Malaysia Airlines says most lessors accept UK law restructuring | News | Airfinance Journal

Malaysia Airlines says most lessors accept UK law restructuring

Malaysia Aviation Group (MAG), parent of national carrier Malaysia Airlines, has noted “good progress” in convincing its creditors to accept a restructuring in UK courts under Part 26A of the Companies Act 2006, which potentially allows distressed airlines to restructure leases and hand back aircraft.

MAG noted the "full support by a large majority of creditors for a consensual agreement”, although a “small minority” of creditors are yet to agree.

“MAG is confident that it will achieve a win-win situation with all creditors involved and looks forward to execute its revised long-term business plan alongside its partners,” the flag carrier said.

In October, Airfinance Journal reported that MAG was asking lessors to shave up to 75% off its annual lease bill. If no consensus could be reached the airline might liquidate, MAG told lessors last summer.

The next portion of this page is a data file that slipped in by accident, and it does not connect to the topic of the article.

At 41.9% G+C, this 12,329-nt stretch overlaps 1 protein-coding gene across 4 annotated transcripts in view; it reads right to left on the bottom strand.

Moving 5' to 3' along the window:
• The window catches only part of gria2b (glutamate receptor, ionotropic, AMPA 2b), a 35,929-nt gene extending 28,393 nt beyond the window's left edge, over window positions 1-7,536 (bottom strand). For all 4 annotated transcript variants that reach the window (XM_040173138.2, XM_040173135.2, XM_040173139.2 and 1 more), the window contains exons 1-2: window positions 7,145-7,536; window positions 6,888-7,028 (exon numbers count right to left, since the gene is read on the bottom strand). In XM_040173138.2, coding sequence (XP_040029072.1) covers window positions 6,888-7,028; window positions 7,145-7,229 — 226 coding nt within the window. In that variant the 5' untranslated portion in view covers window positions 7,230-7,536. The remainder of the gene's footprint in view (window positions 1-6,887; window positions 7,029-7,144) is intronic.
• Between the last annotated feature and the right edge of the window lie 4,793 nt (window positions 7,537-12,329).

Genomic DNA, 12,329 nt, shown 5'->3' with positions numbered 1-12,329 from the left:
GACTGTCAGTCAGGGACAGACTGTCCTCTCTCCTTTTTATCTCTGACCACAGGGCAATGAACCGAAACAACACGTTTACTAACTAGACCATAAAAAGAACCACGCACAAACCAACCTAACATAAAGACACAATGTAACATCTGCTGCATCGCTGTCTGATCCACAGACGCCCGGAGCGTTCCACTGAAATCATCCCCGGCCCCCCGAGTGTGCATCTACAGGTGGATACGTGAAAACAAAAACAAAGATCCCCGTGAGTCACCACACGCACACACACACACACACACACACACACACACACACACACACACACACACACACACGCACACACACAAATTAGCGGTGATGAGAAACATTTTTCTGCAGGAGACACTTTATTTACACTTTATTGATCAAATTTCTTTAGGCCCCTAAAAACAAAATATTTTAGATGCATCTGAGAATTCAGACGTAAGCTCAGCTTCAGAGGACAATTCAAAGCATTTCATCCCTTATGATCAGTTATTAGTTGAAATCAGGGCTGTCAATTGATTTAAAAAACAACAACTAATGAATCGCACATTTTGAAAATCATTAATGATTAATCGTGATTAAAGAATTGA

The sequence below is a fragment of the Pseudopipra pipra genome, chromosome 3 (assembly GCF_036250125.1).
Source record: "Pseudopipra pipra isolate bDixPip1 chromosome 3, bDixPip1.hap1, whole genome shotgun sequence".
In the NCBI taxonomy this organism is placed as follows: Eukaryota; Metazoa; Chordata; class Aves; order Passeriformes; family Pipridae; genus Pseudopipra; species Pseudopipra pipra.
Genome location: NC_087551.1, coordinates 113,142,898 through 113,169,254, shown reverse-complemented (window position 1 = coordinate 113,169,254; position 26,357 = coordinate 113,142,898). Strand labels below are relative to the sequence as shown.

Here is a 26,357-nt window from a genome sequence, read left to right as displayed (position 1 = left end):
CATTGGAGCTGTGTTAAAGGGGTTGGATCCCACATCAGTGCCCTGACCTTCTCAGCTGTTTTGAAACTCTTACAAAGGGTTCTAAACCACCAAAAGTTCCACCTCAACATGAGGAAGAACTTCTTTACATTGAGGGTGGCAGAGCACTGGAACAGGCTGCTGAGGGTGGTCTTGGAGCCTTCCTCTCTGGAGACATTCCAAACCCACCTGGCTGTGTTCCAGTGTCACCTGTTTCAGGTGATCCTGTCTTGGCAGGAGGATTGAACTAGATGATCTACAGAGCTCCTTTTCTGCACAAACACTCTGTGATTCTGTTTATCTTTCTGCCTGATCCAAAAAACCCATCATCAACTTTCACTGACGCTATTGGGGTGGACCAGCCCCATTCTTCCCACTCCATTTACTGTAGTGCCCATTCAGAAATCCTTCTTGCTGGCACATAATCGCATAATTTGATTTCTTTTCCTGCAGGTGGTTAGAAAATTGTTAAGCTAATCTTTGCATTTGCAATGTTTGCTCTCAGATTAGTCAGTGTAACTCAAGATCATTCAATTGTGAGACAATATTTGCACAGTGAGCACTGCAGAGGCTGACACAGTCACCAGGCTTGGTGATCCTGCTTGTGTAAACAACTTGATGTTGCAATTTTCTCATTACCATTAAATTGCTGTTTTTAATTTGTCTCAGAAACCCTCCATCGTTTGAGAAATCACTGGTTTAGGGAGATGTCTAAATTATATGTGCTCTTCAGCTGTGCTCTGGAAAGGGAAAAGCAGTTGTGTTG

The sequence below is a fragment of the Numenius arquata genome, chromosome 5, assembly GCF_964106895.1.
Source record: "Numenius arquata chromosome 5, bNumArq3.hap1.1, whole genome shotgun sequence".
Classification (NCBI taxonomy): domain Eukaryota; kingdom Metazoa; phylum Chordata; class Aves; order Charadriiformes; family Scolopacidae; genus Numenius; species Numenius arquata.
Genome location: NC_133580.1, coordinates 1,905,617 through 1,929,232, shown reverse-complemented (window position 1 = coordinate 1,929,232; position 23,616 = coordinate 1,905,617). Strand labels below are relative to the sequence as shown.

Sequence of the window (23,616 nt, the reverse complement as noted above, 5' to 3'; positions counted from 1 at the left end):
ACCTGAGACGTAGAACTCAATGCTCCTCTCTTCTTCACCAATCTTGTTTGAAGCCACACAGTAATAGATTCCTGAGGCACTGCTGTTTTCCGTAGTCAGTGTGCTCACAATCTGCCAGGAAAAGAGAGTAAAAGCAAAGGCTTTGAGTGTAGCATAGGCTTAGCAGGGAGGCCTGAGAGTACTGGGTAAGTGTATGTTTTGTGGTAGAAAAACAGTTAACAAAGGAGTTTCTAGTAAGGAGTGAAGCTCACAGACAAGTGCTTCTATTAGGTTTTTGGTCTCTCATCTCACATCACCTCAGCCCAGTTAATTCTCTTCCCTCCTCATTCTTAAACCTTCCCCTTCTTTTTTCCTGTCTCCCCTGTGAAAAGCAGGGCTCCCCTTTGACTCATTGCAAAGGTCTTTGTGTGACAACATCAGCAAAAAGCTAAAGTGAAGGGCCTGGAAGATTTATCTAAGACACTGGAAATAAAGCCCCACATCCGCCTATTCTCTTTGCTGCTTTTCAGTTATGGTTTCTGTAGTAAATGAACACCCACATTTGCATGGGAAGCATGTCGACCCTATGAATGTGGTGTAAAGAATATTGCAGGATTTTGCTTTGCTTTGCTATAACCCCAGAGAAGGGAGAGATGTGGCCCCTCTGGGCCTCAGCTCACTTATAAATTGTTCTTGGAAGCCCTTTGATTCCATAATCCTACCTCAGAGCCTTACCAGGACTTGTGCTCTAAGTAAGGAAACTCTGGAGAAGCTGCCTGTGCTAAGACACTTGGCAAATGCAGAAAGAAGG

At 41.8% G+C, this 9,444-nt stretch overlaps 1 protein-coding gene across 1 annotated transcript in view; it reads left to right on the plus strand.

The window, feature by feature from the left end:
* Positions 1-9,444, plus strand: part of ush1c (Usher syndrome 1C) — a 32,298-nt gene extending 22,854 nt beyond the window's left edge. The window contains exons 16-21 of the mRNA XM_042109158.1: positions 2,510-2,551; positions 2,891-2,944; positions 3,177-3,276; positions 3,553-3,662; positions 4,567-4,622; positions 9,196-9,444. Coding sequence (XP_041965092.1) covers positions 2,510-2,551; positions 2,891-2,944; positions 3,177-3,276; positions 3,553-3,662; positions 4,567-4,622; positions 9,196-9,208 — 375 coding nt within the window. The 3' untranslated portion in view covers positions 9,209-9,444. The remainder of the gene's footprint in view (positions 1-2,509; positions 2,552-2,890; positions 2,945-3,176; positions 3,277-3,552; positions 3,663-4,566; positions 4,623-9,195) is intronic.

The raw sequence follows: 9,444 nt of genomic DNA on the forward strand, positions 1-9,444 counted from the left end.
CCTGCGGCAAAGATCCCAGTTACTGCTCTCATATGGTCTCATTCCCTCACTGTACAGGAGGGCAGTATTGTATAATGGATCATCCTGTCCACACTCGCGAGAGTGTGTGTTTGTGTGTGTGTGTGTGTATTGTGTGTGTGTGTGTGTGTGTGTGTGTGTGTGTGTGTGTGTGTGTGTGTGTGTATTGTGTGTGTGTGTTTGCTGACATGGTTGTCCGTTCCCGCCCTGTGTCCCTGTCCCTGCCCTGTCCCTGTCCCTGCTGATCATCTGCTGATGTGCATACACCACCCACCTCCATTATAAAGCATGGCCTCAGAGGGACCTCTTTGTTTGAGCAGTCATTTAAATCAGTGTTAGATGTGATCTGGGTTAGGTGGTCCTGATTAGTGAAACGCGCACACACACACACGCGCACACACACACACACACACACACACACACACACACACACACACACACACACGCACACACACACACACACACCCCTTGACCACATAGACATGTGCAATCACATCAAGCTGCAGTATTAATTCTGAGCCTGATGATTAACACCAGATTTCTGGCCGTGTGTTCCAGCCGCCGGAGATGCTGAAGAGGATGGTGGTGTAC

According to a letter sent to the leasing community, MAG owner Khazanah Nasional is ready to inject another $1 billion into MAG if the lessors agree to the deal restructurings.

Subsidiary Malaysia Airlines was restructured before, from Malaysia Airlines System (MAS) to its current form, also known as MAB. One option may be to abandon the MAB brand, air operator's certificate (AOC) and all its legacy debts in favour of a fresh start under the air operator's certificate of Firefly, a group subsidiary.

MAB leases 75 aircraft: six Airbus A350-900s, 21 A330-300 and -200 variants, and 48 737-800s.

Air Lease (ALC) has by far the largest exposure to MAB in terms of asset values, listed at $710 million by Fleet Tracker, followed by NBB Leasing, Standard Chartered, Aercap and Goshawk.

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